Saturday, September 12, 2009

books, buddies and backbone

Peoples, hello. I was waiting for Ms North to put up something on her blog about winning the Kelpies Prize, drumming my fingers, wondering what my small tribe of dearly beloved writer friends have in common, and I think it is that no sooner have they dashed off one fine thing than they are on with the next and attending to the work in progress rather than trumpeting about the one that has just been published, though trumpeting, one feels, is in order.

So yes, she, (a.k.a. Janis Mackay), did win it, and I was there to witness the event which took place in a beautiful building close to the Edinburgh book fair, with wine, crisps, chocolate muffins and sweeties in little dishes – well it was a children's book prize, and it was Scotland. It will be published by Floris at the end of October and it will be lovely – a story about a boy called Magnus Finn who is half selkie. I have always been drawn by the selkie and even wrote a short story myself about one of them. Ms North has written an adventure story. I remember speaking to her on the phone after she had begun it. She was working on another project at the time but something on the beach where she lives caught her attention, she says, and she went home and the story of Magnus began. In her own words about this here. So it goes with creative process. You go hell for leather after one story and then another one comes and pulls at you.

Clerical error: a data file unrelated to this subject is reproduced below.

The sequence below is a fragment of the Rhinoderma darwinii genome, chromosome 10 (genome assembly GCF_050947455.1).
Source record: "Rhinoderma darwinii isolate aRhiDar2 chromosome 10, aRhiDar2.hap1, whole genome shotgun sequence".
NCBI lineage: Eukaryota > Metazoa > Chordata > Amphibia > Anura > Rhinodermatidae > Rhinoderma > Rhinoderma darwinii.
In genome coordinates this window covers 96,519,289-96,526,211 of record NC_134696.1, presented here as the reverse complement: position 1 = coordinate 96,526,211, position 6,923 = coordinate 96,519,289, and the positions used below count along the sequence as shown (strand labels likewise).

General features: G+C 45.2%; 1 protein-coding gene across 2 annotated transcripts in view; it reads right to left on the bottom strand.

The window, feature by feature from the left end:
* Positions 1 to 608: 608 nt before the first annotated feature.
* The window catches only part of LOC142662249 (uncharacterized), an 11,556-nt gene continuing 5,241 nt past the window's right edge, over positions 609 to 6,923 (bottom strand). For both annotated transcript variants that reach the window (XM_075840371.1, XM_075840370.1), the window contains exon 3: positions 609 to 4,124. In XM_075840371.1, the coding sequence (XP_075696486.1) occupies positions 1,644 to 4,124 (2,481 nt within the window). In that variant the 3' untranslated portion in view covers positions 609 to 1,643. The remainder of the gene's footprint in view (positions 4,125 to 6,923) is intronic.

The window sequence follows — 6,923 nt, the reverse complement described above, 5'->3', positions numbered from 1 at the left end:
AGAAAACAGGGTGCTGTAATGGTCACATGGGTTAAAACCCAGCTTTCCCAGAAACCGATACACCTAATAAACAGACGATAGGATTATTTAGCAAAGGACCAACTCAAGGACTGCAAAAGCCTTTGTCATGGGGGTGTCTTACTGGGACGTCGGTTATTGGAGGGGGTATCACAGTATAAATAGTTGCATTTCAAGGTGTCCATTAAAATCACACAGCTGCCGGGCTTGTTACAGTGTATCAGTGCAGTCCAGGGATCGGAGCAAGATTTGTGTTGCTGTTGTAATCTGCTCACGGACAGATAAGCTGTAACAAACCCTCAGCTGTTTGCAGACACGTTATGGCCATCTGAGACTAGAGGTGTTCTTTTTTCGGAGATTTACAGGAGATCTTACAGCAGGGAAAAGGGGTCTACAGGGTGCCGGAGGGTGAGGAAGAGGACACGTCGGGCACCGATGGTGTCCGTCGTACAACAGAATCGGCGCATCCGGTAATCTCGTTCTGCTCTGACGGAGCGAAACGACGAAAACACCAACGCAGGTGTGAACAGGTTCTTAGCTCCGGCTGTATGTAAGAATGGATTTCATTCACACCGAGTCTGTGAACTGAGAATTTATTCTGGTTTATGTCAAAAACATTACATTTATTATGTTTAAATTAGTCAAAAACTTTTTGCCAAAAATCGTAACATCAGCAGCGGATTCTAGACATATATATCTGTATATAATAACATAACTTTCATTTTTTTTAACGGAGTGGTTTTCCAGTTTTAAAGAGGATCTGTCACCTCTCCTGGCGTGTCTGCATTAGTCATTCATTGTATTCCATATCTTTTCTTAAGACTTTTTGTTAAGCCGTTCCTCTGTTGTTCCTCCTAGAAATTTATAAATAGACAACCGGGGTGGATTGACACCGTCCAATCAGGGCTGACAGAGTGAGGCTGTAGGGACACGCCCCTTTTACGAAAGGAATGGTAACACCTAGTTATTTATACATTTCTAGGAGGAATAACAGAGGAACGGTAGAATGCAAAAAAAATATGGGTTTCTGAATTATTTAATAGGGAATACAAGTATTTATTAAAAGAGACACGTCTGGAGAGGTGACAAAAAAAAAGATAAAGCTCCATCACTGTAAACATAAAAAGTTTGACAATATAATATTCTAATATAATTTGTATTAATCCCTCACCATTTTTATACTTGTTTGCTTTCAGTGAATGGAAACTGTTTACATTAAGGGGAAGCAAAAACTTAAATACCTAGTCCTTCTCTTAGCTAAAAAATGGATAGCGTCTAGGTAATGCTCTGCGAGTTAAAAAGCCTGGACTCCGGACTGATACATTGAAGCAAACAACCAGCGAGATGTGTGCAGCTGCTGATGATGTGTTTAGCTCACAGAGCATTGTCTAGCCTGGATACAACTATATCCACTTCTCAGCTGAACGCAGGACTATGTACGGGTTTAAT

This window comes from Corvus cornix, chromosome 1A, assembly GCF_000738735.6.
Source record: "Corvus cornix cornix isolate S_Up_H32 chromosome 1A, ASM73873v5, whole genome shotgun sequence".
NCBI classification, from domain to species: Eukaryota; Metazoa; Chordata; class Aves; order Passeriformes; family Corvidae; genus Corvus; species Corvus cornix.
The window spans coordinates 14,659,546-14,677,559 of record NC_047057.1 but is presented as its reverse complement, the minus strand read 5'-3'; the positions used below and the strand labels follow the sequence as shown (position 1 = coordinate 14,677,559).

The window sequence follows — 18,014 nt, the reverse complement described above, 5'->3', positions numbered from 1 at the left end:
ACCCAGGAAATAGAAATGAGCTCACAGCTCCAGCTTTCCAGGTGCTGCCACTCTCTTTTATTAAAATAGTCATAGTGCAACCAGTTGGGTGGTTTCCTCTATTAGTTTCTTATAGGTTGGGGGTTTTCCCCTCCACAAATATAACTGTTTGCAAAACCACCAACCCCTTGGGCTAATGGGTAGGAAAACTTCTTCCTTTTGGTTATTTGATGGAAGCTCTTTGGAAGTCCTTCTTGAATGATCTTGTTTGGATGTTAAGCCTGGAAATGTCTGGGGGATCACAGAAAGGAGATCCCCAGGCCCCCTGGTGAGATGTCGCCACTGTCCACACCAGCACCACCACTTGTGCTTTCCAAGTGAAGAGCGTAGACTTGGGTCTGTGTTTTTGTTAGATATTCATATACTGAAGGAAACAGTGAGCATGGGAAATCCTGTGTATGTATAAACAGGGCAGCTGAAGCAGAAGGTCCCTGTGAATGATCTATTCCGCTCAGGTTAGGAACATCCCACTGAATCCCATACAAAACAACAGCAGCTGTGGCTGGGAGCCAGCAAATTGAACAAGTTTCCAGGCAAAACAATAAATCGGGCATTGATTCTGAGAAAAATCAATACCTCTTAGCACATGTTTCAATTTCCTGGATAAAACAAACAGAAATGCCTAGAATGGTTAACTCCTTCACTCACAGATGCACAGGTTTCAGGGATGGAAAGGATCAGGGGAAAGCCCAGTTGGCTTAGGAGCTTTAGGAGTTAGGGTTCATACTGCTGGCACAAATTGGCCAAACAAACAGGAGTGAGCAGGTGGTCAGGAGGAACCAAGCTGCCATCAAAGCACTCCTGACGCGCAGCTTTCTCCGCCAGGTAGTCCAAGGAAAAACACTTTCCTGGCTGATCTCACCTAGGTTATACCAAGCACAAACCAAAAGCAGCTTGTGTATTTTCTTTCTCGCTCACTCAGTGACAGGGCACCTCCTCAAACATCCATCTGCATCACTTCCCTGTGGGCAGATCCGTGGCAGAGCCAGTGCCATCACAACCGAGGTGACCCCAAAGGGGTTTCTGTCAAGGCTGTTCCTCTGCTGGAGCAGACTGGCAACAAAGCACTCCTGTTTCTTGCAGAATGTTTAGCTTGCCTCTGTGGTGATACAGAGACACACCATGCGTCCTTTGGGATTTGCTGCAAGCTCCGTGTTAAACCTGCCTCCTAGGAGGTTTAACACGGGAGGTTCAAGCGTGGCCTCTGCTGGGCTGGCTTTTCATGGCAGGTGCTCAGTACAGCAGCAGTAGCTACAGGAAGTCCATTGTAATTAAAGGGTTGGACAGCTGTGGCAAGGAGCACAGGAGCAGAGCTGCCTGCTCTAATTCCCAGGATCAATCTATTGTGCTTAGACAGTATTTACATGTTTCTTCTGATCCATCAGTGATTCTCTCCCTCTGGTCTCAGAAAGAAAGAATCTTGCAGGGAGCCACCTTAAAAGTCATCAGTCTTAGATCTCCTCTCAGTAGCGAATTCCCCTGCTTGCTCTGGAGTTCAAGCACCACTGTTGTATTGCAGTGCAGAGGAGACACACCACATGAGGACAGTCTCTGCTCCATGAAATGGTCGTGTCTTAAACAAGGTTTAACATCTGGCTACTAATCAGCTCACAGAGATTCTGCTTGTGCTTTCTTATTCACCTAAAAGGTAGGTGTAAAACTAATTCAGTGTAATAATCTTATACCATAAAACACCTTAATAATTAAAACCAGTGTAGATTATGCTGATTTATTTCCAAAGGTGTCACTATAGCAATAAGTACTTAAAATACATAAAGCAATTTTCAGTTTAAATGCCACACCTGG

Another long time writer friend I would like to trumpet is Wendy Wallace, whose book Daughter of Dust was published by Simon and Schuster in August. In Wendy's words:

Leila began life in an orphanage where most babies had been abandoned after being born outside marriage. Later, she uncovered the complex story behind her abandonment. She met - and looked after - her mother, and discovered not one father but two. She sang for President Numeiri, and came within a breath of living on the streets...
I met her when in Sudan in 2007 researching a piece for Woman's Hour on the issue of abandonment. In northern Sudan, babies continue to be born to unmarried women, despite the strict Islamic laws. Mygoma orphanage continues to receive abandoned newborns.
Leila's story moved me. I wanted to tell it, and she had always wanted it told. We formed a close friendship and agreed that if we succeeded in finding a publisher, we would split any proceeds.

Most important to Leila is that people in Sudan and elsewhere think again about their attitudes to those without families. The aim of her charity - Sunrise - is to dispel the stigma faced by 'children of sin' and its message is simple. "We are not guilty."

I love this book. I love Wendy's writing. She has a talent for creating mood and place (from which the story unfolds) which catches at the breath. I hope the book grows wings and is read by many. You can find it on Amazon, in Waterstone's or Borders under Biography, or you can order it for the discounted price of £6.50 plus £3.00 p&p (UK 1st class) by contacting Wendy at

Already mentioned (and on my sidebar), if you haven't already spotted it, is Julie Corbin, whose first book, a thriller called Tell Me No Secrets was the only good reason I found for staying awake into the small hours. An erstwhile student of mine, she came into the classroom and one knew from the outset that she was one of those can write/will write people with both talent and determination.